Table of Contents

Learning From a Disease-filled Past

June 24, 2021

How factory farming worsens the spread of diseases such as mad cow.

Corporate greed allowed the long and painful deaths of hundreds, and we have not yet emerged from the shadows…

When the COVID-19 pandemic struck, the virus was estimated to have come from a wet market in Wuhan, China. Many Americans criticized the consumption of wild animals such as pangolins, but this sentiment didn’t extend to the standard American diet. Many people continued consuming cows and other animals that have also been linked to outbreaks of disease. One such disease is bovine spongiform encephalopathy (BSE), also known as mad cow disease.

In late 1984, cases of BSE began springing up across cattle farms in the United Kingdom. Cattle presented with aggression and loss of coordination and also displayed head tremors. BSE is caused by prions, misshapen proteins that can cause the denaturation of surrounding proteins. These proteins can form chains and plaques that cause necrosis, producing holes in brain tissue. The practice of feeding meat and bone meal (feed made of ground-up cattle) to cattle is thought to have spread the illness.

Although a committee was established to research BSE, and high-risk offal (organs like nervous tissue) were banned for human consumption, the government only offered 50% compensation to farmers to slaughter BSE-infected cattle, failing to completely incentivize the extermination of diseased cattle. The consumption of beef also continued to be promoted by figures like British agriculture minister John Gummer. The government operated under the assumption that, like scrapie (a disease that caused neurodegeneration in sheep), BSE could not cross the species barrier to humans. The government also sought to protect the beef industry, as plummeting beef sales would be dire for the economy.

In 1990, a cat developed similar symptoms to those caused by BSE, casting doubt on the idea that BSE could only be transmitted between cattle. Following the incident, the government continued assuring the public that BSE could not infect humans, and Gummer even fed his daughter a beef burger on television. By 1993, there were 100,000 confirmed BSE cases, and two years later it jumped to humans.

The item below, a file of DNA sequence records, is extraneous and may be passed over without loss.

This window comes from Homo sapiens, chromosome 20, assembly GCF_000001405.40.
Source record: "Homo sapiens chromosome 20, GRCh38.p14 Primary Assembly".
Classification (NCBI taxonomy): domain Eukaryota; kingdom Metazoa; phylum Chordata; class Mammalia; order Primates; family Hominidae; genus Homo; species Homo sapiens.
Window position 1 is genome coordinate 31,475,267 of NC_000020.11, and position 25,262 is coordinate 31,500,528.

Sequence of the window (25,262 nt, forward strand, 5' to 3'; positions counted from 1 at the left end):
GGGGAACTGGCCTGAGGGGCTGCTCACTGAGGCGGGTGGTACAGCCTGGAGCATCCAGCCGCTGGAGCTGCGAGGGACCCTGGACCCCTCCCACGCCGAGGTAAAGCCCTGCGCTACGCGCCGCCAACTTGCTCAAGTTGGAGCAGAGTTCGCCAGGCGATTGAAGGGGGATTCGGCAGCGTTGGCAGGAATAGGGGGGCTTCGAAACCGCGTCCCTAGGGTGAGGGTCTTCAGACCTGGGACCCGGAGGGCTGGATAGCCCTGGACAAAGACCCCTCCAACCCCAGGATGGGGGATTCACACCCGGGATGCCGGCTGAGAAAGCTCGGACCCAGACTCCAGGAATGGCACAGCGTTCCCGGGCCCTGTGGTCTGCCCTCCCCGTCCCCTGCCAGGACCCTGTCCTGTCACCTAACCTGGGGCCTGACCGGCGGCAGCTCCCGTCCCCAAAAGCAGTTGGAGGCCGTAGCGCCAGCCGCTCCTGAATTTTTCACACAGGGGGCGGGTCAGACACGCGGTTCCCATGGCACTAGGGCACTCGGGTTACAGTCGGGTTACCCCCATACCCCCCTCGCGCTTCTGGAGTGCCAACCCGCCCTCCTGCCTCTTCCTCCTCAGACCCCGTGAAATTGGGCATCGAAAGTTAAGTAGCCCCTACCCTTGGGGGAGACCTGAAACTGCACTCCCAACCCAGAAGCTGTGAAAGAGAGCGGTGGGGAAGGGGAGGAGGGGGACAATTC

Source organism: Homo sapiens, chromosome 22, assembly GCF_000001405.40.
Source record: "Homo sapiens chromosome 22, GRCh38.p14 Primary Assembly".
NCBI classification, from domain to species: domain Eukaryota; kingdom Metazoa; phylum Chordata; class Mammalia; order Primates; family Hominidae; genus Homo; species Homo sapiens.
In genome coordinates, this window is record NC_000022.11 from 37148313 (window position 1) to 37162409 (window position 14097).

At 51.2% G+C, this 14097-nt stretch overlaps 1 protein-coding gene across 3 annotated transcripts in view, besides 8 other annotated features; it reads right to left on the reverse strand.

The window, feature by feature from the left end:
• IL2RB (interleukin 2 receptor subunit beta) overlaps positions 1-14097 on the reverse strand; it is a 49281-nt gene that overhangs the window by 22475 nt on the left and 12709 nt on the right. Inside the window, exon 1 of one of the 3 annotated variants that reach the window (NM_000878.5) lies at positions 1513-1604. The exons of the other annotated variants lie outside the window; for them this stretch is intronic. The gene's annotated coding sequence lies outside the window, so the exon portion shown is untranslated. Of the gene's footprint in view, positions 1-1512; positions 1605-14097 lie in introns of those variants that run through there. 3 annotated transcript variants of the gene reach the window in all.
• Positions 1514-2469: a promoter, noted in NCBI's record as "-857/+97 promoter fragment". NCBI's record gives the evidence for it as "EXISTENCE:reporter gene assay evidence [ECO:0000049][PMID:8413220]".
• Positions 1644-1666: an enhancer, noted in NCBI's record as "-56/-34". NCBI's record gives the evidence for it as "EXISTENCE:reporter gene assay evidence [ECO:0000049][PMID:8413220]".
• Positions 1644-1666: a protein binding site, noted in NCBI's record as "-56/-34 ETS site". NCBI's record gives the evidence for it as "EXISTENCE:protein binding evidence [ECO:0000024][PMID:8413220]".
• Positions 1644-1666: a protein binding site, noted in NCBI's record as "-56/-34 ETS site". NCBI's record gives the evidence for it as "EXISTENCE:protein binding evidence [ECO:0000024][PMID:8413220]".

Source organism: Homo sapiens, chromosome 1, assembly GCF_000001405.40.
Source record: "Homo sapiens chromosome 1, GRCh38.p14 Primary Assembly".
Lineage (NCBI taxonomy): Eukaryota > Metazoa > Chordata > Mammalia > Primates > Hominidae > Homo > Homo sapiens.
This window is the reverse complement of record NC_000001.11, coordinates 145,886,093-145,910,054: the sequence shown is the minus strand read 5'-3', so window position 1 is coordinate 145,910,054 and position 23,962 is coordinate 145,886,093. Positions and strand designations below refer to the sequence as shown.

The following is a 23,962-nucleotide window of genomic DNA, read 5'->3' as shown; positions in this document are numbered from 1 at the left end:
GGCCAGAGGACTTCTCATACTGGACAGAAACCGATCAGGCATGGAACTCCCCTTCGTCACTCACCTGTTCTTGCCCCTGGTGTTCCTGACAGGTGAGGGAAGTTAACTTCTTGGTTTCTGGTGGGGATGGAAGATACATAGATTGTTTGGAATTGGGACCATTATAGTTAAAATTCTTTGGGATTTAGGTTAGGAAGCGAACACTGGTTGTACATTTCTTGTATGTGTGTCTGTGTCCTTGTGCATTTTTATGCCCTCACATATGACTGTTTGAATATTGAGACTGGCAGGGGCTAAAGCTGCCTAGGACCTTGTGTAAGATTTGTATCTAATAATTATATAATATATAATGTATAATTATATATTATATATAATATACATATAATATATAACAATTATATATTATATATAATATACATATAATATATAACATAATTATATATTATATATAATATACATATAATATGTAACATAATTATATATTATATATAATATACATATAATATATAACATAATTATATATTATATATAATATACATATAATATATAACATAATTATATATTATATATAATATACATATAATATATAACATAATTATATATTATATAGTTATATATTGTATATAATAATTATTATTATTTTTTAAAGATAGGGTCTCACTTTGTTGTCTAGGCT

Creutzfeldt-Jakob Disease (CJD) is a sporadic disease thought to be caused by prions and, like BSE, causes neurodegeneration that is ultimately fatal. Before the BSE epidemic, CJD usually only affected the elderly. However, a 19-year-old who’d experienced symptoms like those of CJD died in 1995, and it was determined that he’d been affected by a variant of CJD (vCJD). Within a year, seven more cases of vCJD followed, most of which were reported in young people. The Spongiform Encephalopathy Advisory Committee (SEAC) also revealed that some slaughterhouses had spinal cord tissue mixed in with dressed carcasses, allowing potentially BSE-infected nervous tissue to enter the human food chain.

Corporate greed allowed the long and painful deaths of hundreds, and we have not yet emerged from the shadows of vCJD. While cannibalizing cows may now be a less common practice, industrialized agriculture remains a great danger to public health. The unsanitary conditions on factory farms and the industry’s pursuit of profit now pushes the excessive use of antibiotics in livestock. This practice propels bacteria’s evolution, producing superbugs that are immune to many of the medications we rely on. There are already tens of thousands of deaths caused by antibiotic resistance each year in the United States alone. This number will only rise as factory farms continue to operate. From BSE to COVID-19, we’ll continue to suffer outbreaks of zoonotic disease until we are willing to change how we eat.

Olivia Zheng is a student in New York City and FFAC Mentee.